Musically there isn't a ton to revisit here, since I've listened to this one regularly ever since. And yet I still don't know what "come sit down next to your man, let him cough in your ear" means. It seems dirty.
Drug references made things seem cool to me, even though I was completely repulsed by friends of mine taking drugs. A little mysterious.
I do remember an attempt-- in retrospect I must have seemed totally crazy even by lovelorn 14-year-old boy standards-- to declare my affections to a friend of mine by singing a song from this album that seemed germane based on, like, one of the lines. Just thinking about that makes me feel severely igry. (q.v. this blog post)
Maybe it's just the thin production, but for some reason this is making me think of the Kinks.
Plenty of stupid to go around here. "These Hands" is a generic 'killer clown' concept, which admittedly doesn't drag on. "Anti-Pope" seems slyer, criticizing churchgoers on the grounds that "I should know -- I used to go there myself". I mean, either it's playing dumb about Christianity's omnipresence in order to interrogate its cultural hegemony, or it's actually just dumb. Good song, though, and one I'd forgotten.
Why are any of these songs five minutes long, though? Whyyyyyyyyyyyyyyyyyyy?
Thirty minutes later: Please stop jamming.
"Dominion/Mother Russia" always seemed to me like it must have some story behind it-- "Mother Russia" is too fleshed-out to just be a coda, but on the other hand, you couldn't make a separate song out of it without courting the objection that these two songs are kind of the same.
Although there's "Flood I" and "Flood II". Don't remember how similar those are; we'll see.
The line from my early Ministry fandom to being a Shriekback completist only a few years later goes straight through this album, I think. Not to mention that I eventually discovered early Frank Tovey.
Wasn't I just complaining about long songs? Because I am *just fine* with "This Corrosion" being 10 minutes long, I think. I'm writing this at like 6:24 in, though.
There's also a song called "Never Land (A Fragment)" that is indeed a song fragment. Seems to be a fair amount of process being exposed here. I have faint memories of feeling like Andrew Eldritch must be the gothest dude in the world in person, always wearing black and probably saying opaque things. But I don't think this music ever presented (for me) an illusion that it was just a raw expression of how he felt about anything. No presumption that the "I" in his songs is him. It's very obviously a show being put on for my entertainment.
Maybe all I'm saying is that I never heard any emotion in his voice. Nor do now.
I realized a minute ago that I did know when I got this: I remember buying it while out on a shopping trip with a middle-school friend who I mostly lost touch with in high school. On vinyl, no less! So anyway, must have been freshman year. I got the CD later, but I think my listens must have all been on LP, since I am, right now, confused by the CD running order, which (sensibly!) puts the relatively musical Notre Dame Hall tracks first, followed by the Electric Ballroom performance.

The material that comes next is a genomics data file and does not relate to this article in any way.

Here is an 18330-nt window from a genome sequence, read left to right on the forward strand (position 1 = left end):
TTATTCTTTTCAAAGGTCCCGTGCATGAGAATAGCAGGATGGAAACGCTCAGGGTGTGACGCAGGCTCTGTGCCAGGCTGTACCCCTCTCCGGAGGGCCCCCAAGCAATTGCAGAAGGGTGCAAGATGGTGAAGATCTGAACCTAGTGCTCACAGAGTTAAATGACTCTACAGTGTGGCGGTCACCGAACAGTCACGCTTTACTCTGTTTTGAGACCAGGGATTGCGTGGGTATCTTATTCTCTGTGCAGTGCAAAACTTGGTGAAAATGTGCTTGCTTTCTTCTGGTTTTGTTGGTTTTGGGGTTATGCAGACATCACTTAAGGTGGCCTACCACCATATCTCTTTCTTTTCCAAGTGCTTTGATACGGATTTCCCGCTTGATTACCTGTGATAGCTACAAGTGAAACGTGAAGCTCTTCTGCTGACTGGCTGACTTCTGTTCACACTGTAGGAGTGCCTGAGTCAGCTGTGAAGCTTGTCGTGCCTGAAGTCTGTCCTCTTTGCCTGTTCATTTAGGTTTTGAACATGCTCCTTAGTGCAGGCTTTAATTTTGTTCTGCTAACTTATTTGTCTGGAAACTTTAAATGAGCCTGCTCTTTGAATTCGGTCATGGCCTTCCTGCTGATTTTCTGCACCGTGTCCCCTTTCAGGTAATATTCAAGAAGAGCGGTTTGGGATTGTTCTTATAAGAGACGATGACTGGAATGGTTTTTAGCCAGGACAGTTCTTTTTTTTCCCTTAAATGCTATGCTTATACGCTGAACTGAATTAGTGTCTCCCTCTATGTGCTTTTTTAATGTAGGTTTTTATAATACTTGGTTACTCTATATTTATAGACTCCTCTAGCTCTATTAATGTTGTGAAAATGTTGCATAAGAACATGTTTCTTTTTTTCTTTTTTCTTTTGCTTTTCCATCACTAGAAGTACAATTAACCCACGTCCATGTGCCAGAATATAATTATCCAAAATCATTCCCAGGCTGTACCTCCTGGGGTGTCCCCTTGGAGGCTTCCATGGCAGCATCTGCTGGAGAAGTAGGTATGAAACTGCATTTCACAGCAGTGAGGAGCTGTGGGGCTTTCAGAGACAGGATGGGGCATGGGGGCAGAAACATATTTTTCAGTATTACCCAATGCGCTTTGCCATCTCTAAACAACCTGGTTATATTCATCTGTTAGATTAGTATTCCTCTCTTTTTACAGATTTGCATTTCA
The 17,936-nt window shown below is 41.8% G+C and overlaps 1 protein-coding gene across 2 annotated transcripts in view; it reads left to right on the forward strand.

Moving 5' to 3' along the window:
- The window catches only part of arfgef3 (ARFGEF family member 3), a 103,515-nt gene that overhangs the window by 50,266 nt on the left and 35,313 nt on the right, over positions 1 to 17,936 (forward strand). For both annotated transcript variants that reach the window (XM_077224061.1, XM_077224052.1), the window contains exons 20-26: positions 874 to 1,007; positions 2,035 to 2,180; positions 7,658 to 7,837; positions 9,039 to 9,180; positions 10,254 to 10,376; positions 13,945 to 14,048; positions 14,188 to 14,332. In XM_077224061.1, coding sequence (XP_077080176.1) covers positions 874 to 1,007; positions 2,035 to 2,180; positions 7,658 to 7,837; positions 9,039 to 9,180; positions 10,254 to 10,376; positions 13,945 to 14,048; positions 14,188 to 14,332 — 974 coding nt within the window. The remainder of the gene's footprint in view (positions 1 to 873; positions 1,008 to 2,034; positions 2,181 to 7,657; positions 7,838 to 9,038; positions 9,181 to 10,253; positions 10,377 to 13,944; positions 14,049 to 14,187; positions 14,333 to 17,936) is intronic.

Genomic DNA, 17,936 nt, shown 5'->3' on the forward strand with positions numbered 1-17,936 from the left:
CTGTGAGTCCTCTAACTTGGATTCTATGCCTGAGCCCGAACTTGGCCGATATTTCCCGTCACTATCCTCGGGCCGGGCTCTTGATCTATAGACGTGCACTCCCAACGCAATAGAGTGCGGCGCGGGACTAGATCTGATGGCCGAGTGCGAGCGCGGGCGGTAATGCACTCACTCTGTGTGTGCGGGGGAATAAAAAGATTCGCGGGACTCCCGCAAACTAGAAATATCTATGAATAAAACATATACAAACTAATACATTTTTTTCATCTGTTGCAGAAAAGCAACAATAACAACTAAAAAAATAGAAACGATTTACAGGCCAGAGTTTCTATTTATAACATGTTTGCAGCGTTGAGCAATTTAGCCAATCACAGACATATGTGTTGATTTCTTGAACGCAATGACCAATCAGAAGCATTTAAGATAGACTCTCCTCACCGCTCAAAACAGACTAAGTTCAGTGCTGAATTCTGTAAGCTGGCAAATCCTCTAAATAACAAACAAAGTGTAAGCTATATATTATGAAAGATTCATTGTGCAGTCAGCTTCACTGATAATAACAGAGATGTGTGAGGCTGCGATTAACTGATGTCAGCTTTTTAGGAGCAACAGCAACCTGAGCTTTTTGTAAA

That latter half is what I remember from this. I was super-excited at how many titles on the sleeve did not appear on Wire's other albums. All new material! To my dismay, though, a lot of them seemed either like improvised noise, or audio documentation of some visual art taking place onstage. The sleeve described a lot of the latter: "Vocalist attacks gas stove"; "Vocalist accompanied and lit by illuminated goose"; "Vocalist eats 2 loaves and then blank scrolls are unrolled".
My long-distance paramour from camp asked me, sometime that fall, what my favorite number was. I hated things which I thought of as superstition, and that was the only framework I could make any sense of "favorite number" in. I wanted to try it on, though, so I said, "I guess it's 5/10", since that was the name of a Wire song. "Isn't that just 1/2?" she said. Well, er, I guess? I didn't know you could have a favorite number but still endorse the workings of actual mathematics.
Now that it's been so very long since I first heard this, and the vaults of Wire material from this era are presumably empty, I can appreciate a few tracks (especially "Relationship" and "Revealing Trade Secrets") as Wire songs that were tragically discarded when the band broke up. It's nice to have them. And the 9-minute "And Then... / Coda" is probably a better space-out than anything on those first three studio albums. But the sense of betrayal remains.